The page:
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NC House, Senate reach budget compromise

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House/Senate budget compromise

Click here to read the full budget compromise report.

RALEIGH -- The State House and Senate budget writers have reached a middle ground on a state spending plan for next year. The plan spends just over $20.1 billion and concentrates on education and Medicaid spending.

For head budget writers, they said the compromised spending plan put forward by the State House and Senate includes money for a lot of projects.

“There is a 1.2 percent raise for state employees and teachers. There is a one percent cost of living for our retirees. There are funds in the budget for both the community college and university system,” said Senate Pro-Tem Phil Berger.

Also included is money for an education reform bill which has been approved by the Senate that would push third grade literacy, transparency in schools, and begin a merit pay system for teachers.

As the details of the budget were being released, democrats said the education funding is inadequate.

“Additional teachers will be cut in school systems across North Carolina because of this budget and failing to provide enough money to hire them,” said House Minority Joe Hackney.

Budget writers said the other top priority was Medicaid funding, for which they said figuring out how much money was needed to patch the hole was especially difficult.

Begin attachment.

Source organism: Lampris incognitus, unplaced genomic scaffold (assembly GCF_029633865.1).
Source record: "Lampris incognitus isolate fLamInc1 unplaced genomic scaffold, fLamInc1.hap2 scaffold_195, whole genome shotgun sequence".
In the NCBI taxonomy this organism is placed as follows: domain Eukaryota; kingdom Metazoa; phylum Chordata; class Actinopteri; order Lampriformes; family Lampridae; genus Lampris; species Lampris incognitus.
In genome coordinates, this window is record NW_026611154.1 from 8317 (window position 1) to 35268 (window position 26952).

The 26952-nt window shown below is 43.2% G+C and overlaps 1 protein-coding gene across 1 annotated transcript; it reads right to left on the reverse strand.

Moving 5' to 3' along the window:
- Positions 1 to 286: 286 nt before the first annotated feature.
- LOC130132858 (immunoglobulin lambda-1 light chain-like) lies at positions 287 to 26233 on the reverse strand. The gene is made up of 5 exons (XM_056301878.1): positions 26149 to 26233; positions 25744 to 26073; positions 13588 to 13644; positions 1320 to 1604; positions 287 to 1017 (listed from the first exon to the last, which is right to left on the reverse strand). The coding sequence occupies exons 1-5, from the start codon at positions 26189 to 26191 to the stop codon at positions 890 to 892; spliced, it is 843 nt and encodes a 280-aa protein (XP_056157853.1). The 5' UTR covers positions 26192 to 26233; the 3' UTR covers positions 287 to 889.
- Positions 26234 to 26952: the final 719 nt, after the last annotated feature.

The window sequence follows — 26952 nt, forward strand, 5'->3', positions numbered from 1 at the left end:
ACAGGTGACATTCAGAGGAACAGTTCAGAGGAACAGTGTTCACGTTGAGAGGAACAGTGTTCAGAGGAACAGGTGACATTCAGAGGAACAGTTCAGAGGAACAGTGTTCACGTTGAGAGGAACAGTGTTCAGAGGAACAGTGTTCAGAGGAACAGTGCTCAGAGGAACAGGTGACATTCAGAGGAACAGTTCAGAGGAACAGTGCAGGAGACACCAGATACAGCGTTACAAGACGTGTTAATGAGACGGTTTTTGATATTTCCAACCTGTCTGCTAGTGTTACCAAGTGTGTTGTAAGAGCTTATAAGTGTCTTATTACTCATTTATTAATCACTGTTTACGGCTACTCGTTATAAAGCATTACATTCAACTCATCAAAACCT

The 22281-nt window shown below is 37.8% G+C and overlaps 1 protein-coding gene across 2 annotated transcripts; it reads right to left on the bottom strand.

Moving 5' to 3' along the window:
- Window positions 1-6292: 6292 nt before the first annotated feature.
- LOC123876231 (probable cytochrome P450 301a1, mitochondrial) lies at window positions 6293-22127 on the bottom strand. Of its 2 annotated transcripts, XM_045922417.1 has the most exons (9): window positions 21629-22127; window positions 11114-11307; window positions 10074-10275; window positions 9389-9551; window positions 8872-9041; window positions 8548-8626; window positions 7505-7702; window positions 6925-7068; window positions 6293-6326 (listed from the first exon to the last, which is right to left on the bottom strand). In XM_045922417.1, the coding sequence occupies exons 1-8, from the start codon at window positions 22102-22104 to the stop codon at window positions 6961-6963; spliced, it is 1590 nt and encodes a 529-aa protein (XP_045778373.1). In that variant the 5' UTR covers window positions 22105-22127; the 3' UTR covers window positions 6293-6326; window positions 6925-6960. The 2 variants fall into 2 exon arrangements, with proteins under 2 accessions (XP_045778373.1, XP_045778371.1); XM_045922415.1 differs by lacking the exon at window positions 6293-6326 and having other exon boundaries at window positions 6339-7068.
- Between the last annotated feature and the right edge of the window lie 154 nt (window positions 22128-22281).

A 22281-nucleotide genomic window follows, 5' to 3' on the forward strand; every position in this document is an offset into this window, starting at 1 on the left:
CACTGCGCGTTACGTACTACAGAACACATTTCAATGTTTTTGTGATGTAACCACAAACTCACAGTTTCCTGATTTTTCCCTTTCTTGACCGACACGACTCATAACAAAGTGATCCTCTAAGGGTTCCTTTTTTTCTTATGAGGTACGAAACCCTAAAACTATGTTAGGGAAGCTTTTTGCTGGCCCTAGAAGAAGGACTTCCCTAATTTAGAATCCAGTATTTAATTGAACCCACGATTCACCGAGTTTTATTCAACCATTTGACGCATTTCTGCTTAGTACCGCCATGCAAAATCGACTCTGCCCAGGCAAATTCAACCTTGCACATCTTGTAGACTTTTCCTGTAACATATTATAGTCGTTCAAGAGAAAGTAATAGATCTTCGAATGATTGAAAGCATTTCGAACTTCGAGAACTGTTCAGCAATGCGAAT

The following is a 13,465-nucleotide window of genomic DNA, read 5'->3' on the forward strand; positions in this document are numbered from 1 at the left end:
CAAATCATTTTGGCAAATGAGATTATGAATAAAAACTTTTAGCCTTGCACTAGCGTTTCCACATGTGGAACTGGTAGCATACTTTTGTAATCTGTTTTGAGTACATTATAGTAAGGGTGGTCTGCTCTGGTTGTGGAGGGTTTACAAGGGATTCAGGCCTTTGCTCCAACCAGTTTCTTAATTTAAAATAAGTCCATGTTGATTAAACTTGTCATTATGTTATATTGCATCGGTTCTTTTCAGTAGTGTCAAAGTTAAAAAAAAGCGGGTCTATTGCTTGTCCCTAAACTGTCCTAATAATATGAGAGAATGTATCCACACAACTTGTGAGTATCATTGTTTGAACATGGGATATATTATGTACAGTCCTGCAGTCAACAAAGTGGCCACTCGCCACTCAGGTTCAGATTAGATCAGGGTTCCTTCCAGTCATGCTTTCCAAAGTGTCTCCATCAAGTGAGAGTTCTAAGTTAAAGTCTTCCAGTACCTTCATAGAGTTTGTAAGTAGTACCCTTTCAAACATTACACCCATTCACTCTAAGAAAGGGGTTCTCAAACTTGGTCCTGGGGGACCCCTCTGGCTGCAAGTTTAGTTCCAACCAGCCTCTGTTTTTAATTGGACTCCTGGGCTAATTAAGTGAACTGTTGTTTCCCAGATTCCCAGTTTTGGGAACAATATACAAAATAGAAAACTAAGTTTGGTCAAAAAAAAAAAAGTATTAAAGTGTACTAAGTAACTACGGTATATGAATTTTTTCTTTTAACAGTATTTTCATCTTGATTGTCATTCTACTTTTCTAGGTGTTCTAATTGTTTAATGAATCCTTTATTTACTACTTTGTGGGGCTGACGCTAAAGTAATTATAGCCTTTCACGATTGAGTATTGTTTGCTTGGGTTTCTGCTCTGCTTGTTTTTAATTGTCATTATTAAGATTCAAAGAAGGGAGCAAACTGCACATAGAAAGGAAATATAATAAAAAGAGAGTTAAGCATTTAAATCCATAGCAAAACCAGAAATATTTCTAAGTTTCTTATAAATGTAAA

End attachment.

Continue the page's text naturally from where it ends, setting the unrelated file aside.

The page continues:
“The thing that continues to frustrate us is the surprises almost weekly that come out of HHS, almost weekly, with what our fiscal position is,” said House Speaker Thom Tillis.

Tillis said one area of the budget compromise he finds to be quote "a personal failure" is the lack of funding for eugenics compensation. The House had approved funding for victims of this former-forced sterilization program. The Senate declined.

“We lied...as a policy making body...we lied to these people who were victimized by the state that we would compensate them in this short session,” said Rep. Earline Parmon, D-Forsyth

Parmon said she is ashamed to be part of the legislative body that failed to offer this compensation.

The budget will now go to the House and Senate chambers where it is expected to be approved by the end of the week. The Senate is expected to vote on the budget Thursday.

Unless its rules are suspended, the House cannot vote on the budget until Friday.

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